Laser communications are more efficient than microwave links
1. We make the assumption that bits received is proportional to photons received (wavelength independent). This means we're assuming that whatever wavelength is used, system sensitivity
can be optimised to reach the quantum shot noise limit.
2. Photon energy is given by
3. At the receiver, power distribution from a diffractionlimited
transmitter is described by Fraunhofer diffraction.
The first minimum in the diffraction pattern occurs at a radius of
,
so for diffractionlimited transmission, the energy density at receiver is proportional to
4. Making the following assumptions:
 Efficiency is wavelengthindependent (i.e. we're considering the longterm future,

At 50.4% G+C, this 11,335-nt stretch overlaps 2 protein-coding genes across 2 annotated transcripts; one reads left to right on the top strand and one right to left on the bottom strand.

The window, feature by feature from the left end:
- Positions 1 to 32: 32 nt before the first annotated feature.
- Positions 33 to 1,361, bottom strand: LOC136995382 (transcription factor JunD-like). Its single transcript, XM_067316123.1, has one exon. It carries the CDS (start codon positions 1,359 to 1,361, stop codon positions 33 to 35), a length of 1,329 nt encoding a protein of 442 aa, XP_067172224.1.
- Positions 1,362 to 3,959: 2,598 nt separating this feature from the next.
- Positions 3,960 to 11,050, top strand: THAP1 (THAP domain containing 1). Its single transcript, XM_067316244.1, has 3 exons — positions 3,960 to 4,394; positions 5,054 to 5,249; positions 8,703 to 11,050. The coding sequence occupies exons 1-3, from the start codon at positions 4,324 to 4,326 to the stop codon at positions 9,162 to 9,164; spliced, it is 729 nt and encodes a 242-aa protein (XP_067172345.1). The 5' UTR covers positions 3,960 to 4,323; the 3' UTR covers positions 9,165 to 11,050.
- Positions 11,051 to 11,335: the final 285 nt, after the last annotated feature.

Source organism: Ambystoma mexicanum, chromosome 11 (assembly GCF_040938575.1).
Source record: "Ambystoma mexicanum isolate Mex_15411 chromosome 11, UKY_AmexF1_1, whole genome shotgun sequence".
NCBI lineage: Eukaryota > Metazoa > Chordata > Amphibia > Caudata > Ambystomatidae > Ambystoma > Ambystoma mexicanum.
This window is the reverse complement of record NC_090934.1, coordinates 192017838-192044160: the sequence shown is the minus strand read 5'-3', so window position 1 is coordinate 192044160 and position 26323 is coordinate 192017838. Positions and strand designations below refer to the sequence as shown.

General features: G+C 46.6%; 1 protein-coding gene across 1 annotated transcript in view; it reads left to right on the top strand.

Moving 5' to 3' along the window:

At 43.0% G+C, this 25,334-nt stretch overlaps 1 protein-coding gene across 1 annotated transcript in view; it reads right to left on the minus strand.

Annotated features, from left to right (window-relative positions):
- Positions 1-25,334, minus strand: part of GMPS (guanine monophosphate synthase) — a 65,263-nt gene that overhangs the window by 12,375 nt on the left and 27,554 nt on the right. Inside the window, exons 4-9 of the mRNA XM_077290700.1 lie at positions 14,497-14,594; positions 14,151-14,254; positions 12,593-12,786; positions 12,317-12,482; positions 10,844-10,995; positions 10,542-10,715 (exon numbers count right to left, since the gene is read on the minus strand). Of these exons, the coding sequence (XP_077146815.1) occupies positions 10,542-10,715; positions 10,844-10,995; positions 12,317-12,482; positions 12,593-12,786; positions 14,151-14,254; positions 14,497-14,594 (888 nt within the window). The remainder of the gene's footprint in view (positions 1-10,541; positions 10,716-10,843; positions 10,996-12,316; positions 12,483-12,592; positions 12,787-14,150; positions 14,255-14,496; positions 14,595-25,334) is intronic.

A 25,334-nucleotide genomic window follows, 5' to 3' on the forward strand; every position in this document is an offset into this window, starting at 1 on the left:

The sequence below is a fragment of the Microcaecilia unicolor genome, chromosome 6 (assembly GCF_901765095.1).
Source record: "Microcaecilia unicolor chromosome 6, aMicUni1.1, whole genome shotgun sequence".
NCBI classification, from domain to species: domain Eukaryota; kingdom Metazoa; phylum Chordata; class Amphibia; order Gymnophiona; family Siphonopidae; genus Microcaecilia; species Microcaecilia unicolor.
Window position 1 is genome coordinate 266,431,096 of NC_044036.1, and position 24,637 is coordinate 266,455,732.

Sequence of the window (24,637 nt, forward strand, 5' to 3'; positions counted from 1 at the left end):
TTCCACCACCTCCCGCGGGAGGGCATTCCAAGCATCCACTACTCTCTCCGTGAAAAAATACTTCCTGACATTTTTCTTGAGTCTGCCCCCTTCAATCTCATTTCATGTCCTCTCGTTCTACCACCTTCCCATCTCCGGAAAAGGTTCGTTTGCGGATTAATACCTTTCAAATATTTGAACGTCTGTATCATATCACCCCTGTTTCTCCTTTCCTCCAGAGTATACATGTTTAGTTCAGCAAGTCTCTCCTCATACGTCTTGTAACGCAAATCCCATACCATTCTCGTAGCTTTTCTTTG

where either technology is developed to the theoretical limit)
 Cost per bit relates only to the power required for transmission (i.e. cost of
system construction is neglected  clearly an important issue, but various technolgies
could narrow the present gap between the costs of microwave and optical telescopes)
...then the above considerations can be combined to give a cost per bit proportional
to
Things to note about this relation:
 Cost goes up as the square of distance
 Cost goes down in proportion to the area of the receiver
 Cost goes down in proportion to the area of the transmitter
 Cost goes up in proportion to the wavelength
Switching from microwave transmission (wavelength near 1cm) to laser transmission
(wavelength near 1 micron) offers a potential cost saving of 4 orders of magnitude.